Victor the Terrible

Victor the Terrible

Gserper
GM Gserper
Apr 17, 2011, 12:00 AM |
27 | Tactics

Last month the world chess community celebrated the 80th Birthday of the legendary Grandmaster Victor Lvovich Korchnoi. There are hundreds of books and thousands of articles devoted to this extraordinary person, so it is very difficult to write anything new about him.  Let me share my personal memories from my childhood, when Korchnoi had just escaped from the Soviet Union. ("Image taken from this video for the Amber tournament). 

Immediately after his defection he became an official villain since all newspapers and the TV accused him of all the deadly sins and worst of all, the betrayal of the Motherland. Yet, somehow, as far as I remember, the majority of Soviet chess players still liked him. There is a story of a lecture given by a strong GM ( I believe it was Sergey Makarichev, but I can be wrong here) where he got a question from the audience: "The Soviet Chess Federation just stripped Victor Korhnoi of all his titles, so if he is no longer a Soviet Grandmaster or Master, then who he is then?" Makarichev paused for a second and then said: "He is a Candidate Master, but a very strong one!"

I also remember that hot day in my home city of Tashkent in 1978, when I rushed back home from school to find out the result of the 32nd game of the World Championship Match in Baguio, Philippines.  Korchnoi had just won three games in a row and equalized the score.  Now whoever would win a game, would win the whole match. And on the way home I heard a radio broadcast which announced that Anatoly Karpov had won the game and therefore successfully defended his World Title.  I cried all the way home. I cannot explain why I was rooting for Korchnoi. At that point I was just 9 years old and definitely couldn't appreciate the depth of chess of either opponent.  Moreover, at some point in my career, Karpov became my chess role model since I really liked his style and many years later when I met him personally, I liked him as a person too. But at that point I was crying because I probably could sense the great injustice, when the biggest country in the World was fighting just one person and did everything it could to make his life miserable.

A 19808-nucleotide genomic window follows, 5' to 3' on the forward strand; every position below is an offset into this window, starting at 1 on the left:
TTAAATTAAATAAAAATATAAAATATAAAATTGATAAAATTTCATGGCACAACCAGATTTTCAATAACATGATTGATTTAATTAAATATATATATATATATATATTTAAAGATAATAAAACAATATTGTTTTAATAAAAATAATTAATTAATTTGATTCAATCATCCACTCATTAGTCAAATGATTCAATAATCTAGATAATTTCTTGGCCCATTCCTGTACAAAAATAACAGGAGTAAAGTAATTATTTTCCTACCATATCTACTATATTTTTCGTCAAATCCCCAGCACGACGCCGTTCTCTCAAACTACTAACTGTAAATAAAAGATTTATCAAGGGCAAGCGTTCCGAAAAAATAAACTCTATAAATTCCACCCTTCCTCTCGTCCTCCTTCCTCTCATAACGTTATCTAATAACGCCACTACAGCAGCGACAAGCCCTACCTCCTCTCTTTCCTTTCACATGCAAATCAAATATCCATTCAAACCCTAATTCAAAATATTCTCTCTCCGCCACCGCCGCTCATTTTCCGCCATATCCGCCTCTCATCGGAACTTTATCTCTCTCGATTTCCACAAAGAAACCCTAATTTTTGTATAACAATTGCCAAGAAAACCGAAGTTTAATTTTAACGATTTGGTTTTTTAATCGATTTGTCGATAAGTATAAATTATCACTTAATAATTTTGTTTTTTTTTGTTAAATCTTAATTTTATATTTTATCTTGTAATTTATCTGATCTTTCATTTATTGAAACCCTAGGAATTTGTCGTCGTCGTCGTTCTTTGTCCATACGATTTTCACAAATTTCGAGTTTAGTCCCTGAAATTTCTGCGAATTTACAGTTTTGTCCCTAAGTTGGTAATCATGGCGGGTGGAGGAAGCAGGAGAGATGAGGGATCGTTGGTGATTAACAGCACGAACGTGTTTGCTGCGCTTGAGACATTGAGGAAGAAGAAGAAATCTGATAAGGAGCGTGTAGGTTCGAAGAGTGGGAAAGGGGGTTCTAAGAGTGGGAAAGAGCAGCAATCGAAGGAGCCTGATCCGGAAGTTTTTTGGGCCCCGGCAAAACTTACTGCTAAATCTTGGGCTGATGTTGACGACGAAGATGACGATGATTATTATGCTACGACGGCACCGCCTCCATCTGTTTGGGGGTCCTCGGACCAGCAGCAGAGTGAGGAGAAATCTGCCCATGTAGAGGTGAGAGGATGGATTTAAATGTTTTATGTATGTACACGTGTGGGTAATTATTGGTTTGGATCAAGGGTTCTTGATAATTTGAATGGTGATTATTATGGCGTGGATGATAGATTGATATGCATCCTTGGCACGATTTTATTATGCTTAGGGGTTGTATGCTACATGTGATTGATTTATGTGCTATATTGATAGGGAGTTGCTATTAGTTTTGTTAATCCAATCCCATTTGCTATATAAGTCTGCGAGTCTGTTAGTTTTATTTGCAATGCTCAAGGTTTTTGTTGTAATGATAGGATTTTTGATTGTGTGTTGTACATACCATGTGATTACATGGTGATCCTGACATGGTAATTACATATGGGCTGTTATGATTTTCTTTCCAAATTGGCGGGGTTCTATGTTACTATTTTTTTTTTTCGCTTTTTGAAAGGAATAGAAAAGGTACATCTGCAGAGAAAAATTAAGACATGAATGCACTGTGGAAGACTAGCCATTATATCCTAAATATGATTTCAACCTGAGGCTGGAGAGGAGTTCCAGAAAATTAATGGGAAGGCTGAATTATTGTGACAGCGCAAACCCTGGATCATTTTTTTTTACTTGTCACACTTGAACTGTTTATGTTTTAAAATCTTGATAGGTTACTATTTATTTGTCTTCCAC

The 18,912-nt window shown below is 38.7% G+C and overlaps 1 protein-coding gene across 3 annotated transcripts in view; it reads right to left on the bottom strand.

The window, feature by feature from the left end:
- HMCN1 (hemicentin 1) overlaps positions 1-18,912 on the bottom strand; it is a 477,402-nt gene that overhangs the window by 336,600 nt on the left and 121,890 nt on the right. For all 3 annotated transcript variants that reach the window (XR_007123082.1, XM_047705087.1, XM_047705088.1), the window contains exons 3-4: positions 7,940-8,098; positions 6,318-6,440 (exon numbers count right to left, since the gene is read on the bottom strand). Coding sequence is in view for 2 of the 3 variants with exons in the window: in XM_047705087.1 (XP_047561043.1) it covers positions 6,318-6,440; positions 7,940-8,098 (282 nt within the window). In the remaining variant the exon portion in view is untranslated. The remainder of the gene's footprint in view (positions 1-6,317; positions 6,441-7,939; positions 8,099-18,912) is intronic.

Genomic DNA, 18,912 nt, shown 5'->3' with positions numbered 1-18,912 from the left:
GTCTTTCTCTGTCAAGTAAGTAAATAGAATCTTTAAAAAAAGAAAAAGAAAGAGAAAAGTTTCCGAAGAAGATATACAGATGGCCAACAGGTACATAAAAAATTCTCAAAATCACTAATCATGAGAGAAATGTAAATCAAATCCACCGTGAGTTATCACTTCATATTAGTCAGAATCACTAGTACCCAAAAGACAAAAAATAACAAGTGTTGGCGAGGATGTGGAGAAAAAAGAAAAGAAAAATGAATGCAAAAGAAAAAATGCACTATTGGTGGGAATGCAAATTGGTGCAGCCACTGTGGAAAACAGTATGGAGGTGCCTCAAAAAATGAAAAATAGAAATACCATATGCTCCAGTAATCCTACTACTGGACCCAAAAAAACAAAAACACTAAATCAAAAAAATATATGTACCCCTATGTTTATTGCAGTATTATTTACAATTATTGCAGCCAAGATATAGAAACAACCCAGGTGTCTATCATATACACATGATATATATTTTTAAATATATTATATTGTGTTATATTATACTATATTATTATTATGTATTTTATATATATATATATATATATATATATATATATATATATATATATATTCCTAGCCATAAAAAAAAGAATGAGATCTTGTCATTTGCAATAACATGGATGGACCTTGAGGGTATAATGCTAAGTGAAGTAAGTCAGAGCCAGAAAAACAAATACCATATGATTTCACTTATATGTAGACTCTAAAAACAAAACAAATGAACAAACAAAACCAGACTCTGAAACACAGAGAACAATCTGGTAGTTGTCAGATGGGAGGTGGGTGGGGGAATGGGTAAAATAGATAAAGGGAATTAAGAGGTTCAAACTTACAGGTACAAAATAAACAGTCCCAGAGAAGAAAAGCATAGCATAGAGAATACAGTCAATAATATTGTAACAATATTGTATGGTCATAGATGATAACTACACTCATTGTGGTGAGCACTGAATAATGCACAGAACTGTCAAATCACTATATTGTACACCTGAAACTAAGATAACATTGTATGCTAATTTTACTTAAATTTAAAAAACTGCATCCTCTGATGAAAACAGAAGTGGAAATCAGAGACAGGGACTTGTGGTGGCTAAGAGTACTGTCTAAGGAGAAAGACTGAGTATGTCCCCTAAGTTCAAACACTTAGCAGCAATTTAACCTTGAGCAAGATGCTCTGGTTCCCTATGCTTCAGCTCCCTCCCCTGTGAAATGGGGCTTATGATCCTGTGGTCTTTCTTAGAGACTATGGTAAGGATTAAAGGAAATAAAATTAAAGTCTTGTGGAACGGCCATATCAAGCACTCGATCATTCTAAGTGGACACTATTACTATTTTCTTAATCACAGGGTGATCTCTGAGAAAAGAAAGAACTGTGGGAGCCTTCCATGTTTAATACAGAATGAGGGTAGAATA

Fast forward 15 years and I was about to cry again because of Korchnoi. I lost all three games we played. On the picture above you can witness the start of one of those massacres.  Mind you I wasn't a patzer (as a matter of fact I was in the top 50 in the World at that time) and yet Korchnoi crushed me like if I was that nine-year-old who cried on the streets of Tashkent. Let me present you one of those games, so you'll understand why GM Korchnoi has earned the nickname Victor the Terrible.

A couple of months before my first encounter with Korchnoi, I won a nice game against Gata Kamsky in the Dortmund Super tournament (where by the way I had the pleasure to meet Karpov). I played my pet line in the English opening (8. Rb1!) and even though I didn't get much of an advantage, I confidently refused a draw offer and managed to convert my tiny endgame advantage into a win.  Here is the game:

Now you can understand how happy I was, when GM Korchnoi allowed me to play my favorite line in our game, played in one of the most important tournaments of my life: the Qualifier for the PCA World Championship.
(I give you a chance to test your attacking skills and compare your moves to the ones of the legendary Victor Korhnoi, so the game is given as a Quiz.  Please remember that you can always replay the whole game from the first move if you click "Solution" and then "Move list".)
After the beating I got from Victor Lvovich, I couldn't help but think: "Damn, this Man is way too strong for me!". It's been almost 20 years since we played those games and yet his rating is still higher than mine. And I truly hope that in 20 more years, when chess players from all over the World celebrate Korchnoi's 100th Birthday, I'll be able to say: "Damn, the Man is still way too strong for me!"
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